Nike Incorporated’s cost of capital is a vital element when addressing opportunities regarding top-line growth and operating performance. Weighted Average Costs of Capital (WACC) is an essential estimation that is needed in order to determine the amount of interest that will be paid for each additional dollar financed. This translates to be the minimum overall required rate of return that the firm will keep. We disagree with Johanna Cohen’s assessment of Nike due to two factors. The first distinction we have made is in the way in which Cohen calculates the cost of debt. As she stated in her memo, Cohen calculates the cost of debt by taking the total interest expense for the year and dividing it by the company’s average debt balance; whereas we calculated the yield to maturity (YTM) of a twenty year debt using the 6.75% coupon paid semi-annually as seen on the third page in our calculations. The second distinction that was made is Cohen’s use of the book value of equity in determining its percentage of total capital. Cohen’s use of book values gives her an equity weight of 27% and debt weight of capital of 73%. We, instead, calculated the weights of equity based upon the market value of equity, which gave us an equity weight of 89.8% along with a debt weight of 10.2% as we also illustrate in our calculation page. The difference in weights for the equity and debt in the capital structure changes the WACC calculation along with the different value for the cost of debt. The CAPM model is a valuable tool used in the estimation of cost of equity but as with many models, there are advantages and disadvantages. The advantages to this model are inherent to its portfolio management principles. The CAPM only considers systematic risk which can be realized in diversified portfolios. A disadvantage of the CAPM can be the difficulting of finding the equity risk premium and the timely beta of the equity. We believe this is a safe method to...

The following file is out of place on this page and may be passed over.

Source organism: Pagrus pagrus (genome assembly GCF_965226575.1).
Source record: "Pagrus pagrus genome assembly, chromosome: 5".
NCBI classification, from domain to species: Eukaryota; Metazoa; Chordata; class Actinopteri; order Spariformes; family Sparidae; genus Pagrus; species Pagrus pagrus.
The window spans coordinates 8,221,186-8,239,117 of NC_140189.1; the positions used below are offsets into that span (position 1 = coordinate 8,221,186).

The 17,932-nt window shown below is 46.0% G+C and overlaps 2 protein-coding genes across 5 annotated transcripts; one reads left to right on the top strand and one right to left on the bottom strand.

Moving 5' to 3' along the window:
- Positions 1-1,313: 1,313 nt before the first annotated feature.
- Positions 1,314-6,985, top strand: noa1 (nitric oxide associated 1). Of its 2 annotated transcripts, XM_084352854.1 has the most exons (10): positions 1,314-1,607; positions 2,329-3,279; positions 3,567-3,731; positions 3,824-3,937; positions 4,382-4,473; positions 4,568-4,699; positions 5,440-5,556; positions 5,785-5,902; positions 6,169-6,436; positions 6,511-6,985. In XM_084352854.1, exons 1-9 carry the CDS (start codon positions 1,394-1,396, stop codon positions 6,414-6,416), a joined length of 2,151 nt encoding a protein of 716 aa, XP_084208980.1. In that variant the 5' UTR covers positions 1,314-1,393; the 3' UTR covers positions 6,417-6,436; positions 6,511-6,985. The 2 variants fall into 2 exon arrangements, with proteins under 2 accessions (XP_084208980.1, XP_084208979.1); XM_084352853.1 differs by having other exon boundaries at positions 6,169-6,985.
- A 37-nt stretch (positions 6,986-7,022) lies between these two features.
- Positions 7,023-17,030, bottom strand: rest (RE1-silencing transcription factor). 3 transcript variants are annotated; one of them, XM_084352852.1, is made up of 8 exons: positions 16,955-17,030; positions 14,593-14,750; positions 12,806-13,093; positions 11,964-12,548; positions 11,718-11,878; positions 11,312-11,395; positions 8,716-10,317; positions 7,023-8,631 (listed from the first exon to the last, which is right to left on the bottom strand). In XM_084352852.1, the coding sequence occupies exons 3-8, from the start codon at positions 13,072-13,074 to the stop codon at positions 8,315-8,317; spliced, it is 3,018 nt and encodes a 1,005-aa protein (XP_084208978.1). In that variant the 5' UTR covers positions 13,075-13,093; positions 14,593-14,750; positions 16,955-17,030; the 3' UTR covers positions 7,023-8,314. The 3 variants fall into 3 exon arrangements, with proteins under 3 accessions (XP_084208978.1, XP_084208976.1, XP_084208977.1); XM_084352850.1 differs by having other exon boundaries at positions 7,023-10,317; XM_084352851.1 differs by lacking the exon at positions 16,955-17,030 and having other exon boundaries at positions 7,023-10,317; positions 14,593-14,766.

Nike Incorporated’s cost of capital is a vital element when addressing opportunities regarding top-line growth and operating performance. Weighted Average Costs of Capital (WACC) is an essential estimation that is needed in order to determine the amount of interest that will be paid for each additional dollar financed. This translates to be the minimum overall required rate of return that the firm will keep. We disagree with Johanna Cohen’s assessment of Nike due to two factors. The first distinction we have made is in the way in which Cohen calculates the cost of debt. As she stated in her memo, Cohen calculates the cost of debt by taking the total interest expense for the year and dividing it by the company’s average debt balance; whereas we calculated the yield to maturity (YTM) of a twenty year debt using the 6.75% coupon paid semi-annually as seen on the third page in our calculations. The second distinction that was made is Cohen’s use of the book value of equity in determining its percentage of total capital. Cohen’s use of book values gives her an equity weight of 27% and debt weight of capital of 73%. We, instead, calculated the weights of equity based upon the market value of equity, which gave us an equity weight of 89.8% along with a debt weight of 10.2% as we also illustrate in our calculation page. The difference in weights for the equity and debt in the capital structure changes the WACC calculation along with the different value for the cost of debt. The CAPM model is a valuable tool used in the estimation of cost of equity but as with many models, there are advantages and disadvantages. The advantages to this model are inherent to its portfolio management principles. The CAPM only considers systematic risk which can be realized in diversified portfolios. A disadvantage of the CAPM can be the difficulting of finding the equity risk premium and the timely beta of the equity. We believe this is a safe method to...